Intel has accidentally leaked some codenames and details of its incoming discrete graphics cards, and also some Rocket Lake CPUs.
This comes from a graphics driver spilled unintentionally by Intel, picked up on by an eagle-eyed Anandtech forum member.
The leak comprised of the following model names (and some clues therein) for Intel’s Xe 10nm graphics cards which are expected to come out in 2020:
- iDG1LPDEV = "Intel(R) UHD Graphics, Gen12 LP DG1" "gfx-driver-ci-master-2624"
- iDG2HP512 = "Intel(R) UHD Graphics, Gen12 HP DG2" "gfx-driver-ci-master-2624"
- iDG2HP256 = "Intel(R) UHD Graphics, Gen12 HP DG2" "gfx-driver-ci-master-2624"
- iDG2HP128 = "Intel(R) UHD Graphics, Gen12 HP DG2" "gfx-driver-ci-master-2624"
The ‘DG’ in the codename is likely to stand for ‘discrete graphics’ (meaning a standalone GPU on a board, as opposed to an integrated graphics solution in a processor), and the ‘LP’ and ‘HP’ designations seemingly refer to low-power or high-power (and therefore more powerful) parts.
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But the really interesting bit is looking at the beefier high-power trio of GPUs, the number at the end of the codename could reportedly indicate the number of execution units (EUs) carried by the graphics card.
That’s certainly our (and everyone else’s) best guess, and it would mean that these three graphics cards would utilize 128, 256 and 512 EUs respectively.
Mid-range – or more?
So, bear in mind that this is all speculation, but it seems that Intel’s initial Xe offerings target mid-range GPU territory, although we must also remember that we only have very small (potentially errant) pieces of information here in those numbers.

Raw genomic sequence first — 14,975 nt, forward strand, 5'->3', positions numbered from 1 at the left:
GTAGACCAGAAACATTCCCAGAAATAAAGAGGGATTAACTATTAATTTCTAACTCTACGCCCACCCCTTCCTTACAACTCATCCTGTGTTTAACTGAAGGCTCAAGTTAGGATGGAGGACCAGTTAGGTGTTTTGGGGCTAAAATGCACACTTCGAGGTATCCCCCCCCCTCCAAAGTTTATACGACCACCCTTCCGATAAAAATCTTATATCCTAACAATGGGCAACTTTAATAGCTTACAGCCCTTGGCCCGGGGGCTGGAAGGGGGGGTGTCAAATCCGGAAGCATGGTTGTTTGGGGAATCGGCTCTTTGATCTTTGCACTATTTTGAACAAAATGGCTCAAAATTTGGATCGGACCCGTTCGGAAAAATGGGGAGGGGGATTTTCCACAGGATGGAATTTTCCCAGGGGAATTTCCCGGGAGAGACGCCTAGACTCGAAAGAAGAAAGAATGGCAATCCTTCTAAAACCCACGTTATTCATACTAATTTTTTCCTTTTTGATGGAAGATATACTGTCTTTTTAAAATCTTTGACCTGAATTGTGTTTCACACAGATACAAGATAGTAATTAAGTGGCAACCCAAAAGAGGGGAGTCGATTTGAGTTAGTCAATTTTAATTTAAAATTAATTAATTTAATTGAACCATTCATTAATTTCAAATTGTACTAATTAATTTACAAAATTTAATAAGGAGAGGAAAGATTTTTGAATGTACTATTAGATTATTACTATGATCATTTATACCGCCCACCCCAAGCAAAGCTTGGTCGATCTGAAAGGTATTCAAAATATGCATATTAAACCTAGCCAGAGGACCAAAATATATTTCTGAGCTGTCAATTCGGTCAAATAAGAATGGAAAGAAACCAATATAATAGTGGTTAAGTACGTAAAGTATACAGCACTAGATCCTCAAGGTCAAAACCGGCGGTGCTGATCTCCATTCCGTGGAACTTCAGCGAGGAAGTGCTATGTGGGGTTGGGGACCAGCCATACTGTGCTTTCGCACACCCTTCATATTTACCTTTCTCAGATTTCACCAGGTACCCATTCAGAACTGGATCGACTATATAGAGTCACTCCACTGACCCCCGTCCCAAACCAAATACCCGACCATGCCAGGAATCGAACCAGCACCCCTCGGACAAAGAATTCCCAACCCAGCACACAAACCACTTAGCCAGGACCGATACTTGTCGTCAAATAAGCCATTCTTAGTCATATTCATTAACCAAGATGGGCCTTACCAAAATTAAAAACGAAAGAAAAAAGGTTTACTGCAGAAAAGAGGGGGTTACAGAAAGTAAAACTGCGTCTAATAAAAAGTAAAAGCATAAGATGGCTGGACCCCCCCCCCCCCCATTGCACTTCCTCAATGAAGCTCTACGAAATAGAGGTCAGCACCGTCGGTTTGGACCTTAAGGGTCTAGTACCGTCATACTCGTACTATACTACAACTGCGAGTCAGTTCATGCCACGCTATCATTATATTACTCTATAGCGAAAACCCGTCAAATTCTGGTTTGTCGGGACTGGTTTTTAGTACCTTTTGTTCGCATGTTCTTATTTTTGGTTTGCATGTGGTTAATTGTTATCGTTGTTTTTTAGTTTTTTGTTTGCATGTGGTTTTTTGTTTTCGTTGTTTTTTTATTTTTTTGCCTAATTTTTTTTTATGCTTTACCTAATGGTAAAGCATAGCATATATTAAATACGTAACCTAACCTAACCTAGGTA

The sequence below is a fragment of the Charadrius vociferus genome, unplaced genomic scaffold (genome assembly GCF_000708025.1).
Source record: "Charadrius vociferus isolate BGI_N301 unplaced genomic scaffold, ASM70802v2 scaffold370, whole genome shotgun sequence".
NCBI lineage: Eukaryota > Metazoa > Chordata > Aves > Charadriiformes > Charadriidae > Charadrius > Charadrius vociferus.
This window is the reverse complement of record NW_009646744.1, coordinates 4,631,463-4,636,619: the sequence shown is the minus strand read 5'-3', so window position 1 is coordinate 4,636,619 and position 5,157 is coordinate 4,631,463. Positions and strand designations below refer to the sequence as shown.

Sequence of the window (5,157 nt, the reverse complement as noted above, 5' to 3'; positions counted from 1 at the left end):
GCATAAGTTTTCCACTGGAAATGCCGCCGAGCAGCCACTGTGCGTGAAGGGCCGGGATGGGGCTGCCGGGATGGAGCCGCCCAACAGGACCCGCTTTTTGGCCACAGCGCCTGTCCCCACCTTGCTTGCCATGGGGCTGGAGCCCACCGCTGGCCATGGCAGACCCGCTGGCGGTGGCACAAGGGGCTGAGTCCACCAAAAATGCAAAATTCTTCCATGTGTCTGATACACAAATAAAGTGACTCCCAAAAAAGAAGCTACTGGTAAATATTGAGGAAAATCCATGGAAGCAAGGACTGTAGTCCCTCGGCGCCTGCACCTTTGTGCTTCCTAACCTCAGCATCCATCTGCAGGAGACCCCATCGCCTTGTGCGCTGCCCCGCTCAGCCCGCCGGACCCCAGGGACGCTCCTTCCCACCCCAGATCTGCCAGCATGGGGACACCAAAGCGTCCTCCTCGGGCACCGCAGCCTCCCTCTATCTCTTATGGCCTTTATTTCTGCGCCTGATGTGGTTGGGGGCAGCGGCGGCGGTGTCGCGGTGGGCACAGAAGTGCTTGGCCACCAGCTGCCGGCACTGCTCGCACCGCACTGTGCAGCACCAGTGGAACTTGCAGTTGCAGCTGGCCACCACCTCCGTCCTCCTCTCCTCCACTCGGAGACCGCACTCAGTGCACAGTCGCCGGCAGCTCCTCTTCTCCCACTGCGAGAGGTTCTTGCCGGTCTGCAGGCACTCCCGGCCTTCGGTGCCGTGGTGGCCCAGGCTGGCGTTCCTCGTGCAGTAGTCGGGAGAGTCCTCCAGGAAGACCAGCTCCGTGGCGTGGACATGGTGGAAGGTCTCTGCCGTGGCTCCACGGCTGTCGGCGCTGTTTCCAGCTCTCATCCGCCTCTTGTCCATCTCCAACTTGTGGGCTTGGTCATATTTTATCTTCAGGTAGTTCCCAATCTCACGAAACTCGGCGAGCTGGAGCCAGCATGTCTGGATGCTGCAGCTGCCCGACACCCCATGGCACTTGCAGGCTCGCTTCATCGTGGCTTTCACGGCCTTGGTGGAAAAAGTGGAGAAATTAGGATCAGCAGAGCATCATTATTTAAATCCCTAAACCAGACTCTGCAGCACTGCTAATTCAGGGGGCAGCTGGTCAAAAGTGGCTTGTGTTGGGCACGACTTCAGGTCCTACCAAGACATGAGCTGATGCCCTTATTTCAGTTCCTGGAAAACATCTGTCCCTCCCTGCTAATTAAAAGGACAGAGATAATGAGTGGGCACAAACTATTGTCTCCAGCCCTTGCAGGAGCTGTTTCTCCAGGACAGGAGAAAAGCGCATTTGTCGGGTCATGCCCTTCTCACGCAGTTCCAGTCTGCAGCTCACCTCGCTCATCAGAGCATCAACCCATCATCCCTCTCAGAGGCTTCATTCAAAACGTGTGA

Even if this guesswork is on the money, a lot will depend on the clock speed Intel is aiming for with these products. There’s chatter about higher clock speeds being targeted, such as base clocks of around 1800MHz or 1900MHz, and that could make Intel’s Xe competitive with Nvidia’s higher-end GeForce RTX cards.
But we best not start drawing too much in the way of conclusions here, because this is all very sketchy. It’s nevertheless interesting to get a potential hint at how powerful these Xe GPUs might be, and given that they are due next year, it probably won’t be too long before we witness some benchmark leaks spilling out to give us a real indication of performance.
Another exciting element pertaining to Xe graphics cards is Intel’s recent revelation that hardware ray tracing will be supported, in data center GPUs anyway – and hopefully by extension, consumer products (which would again rival Nvidia’s RTX offerings).
As mentioned at the outset, this driver leak also revealed a few nuggets of info about the integrated graphics of incoming Rocket Lake processors.
Rocket Lake is Intel’s follow-up to Comet Lake, the latter being the chip giant’s next mainstream 10th-gen processors which we should also see next year, or perhaps even sooner, built on a revised 14nm+++ node, and coming with a potential Ryzen 9 3900X beater (which could really turn things around for Intel).
At any rate, Rocket Lake is expected in 2020, and its Gen11 integrated graphics will arrive in GT0, GT0.5 and GT1 variants, with the latter two running with 16 and 32 EUs respectively. There will also be a GT1 Pro spin, too.
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Via Tom’s Hardware
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Darren is a freelancer writing news and features for TechRadar (and occasionally T3) across a broad range of computing topics including CPUs, GPUs, various other hardware, VPNs, antivirus and more. He has written about tech for the best part of three decades, and writes books in his spare time (his debut novel - 'I Know What You Did Last Supper' - was published by Hachette UK in 2013).